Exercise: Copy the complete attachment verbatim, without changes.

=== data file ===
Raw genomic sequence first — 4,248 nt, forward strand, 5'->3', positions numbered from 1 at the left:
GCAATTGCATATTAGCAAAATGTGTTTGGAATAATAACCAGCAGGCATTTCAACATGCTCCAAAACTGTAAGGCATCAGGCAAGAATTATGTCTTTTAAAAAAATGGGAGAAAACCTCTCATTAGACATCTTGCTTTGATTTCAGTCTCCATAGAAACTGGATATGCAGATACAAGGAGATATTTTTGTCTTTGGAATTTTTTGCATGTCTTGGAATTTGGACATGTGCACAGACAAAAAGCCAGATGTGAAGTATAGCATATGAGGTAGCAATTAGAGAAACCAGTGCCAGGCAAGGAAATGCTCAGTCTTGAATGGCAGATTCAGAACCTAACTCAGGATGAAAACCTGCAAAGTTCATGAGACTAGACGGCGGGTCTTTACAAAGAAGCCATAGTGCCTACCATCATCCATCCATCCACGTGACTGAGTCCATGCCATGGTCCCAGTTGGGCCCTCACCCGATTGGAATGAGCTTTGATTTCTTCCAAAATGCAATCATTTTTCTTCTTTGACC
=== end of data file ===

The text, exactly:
Raw genomic sequence first — 4,248 nt, forward strand, 5'->3', positions numbered from 1 at the left:
GCAATTGCATATTAGCAAAATGTGTTTGGAATAATAACCAGCAGGCATTTCAACATGCTCCAAAACTGTAAGGCATCAGGCAAGAATTATGTCTTTTAAAAAAATGGGAGAAAACCTCTCATTAGACATCTTGCTTTGATTTCAGTCTCCATAGAAACTGGATATGCAGATACAAGGAGATATTTTTGTCTTTGGAATTTTTTGCATGTCTTGGAATTTGGACATGTGCACAGACAAAAAGCCAGATGTGAAGTATAGCATATGAGGTAGCAATTAGAGAAACCAGTGCCAGGCAAGGAAATGCTCAGTCTTGAATGGCAGATTCAGAACCTAACTCAGGATGAAAACCTGCAAAGTTCATGAGACTAGACGGCGGGTCTTTACAAAGAAGCCATAGTGCCTACCATCATCCATCCATCCACGTGACTGAGTCCATGCCATGGTCCCAGTTGGGCCCTCACCCGATTGGAATGAGCTTTGATTTCTTCCAAAATGCAATCATTTTTCTTCTTTGACC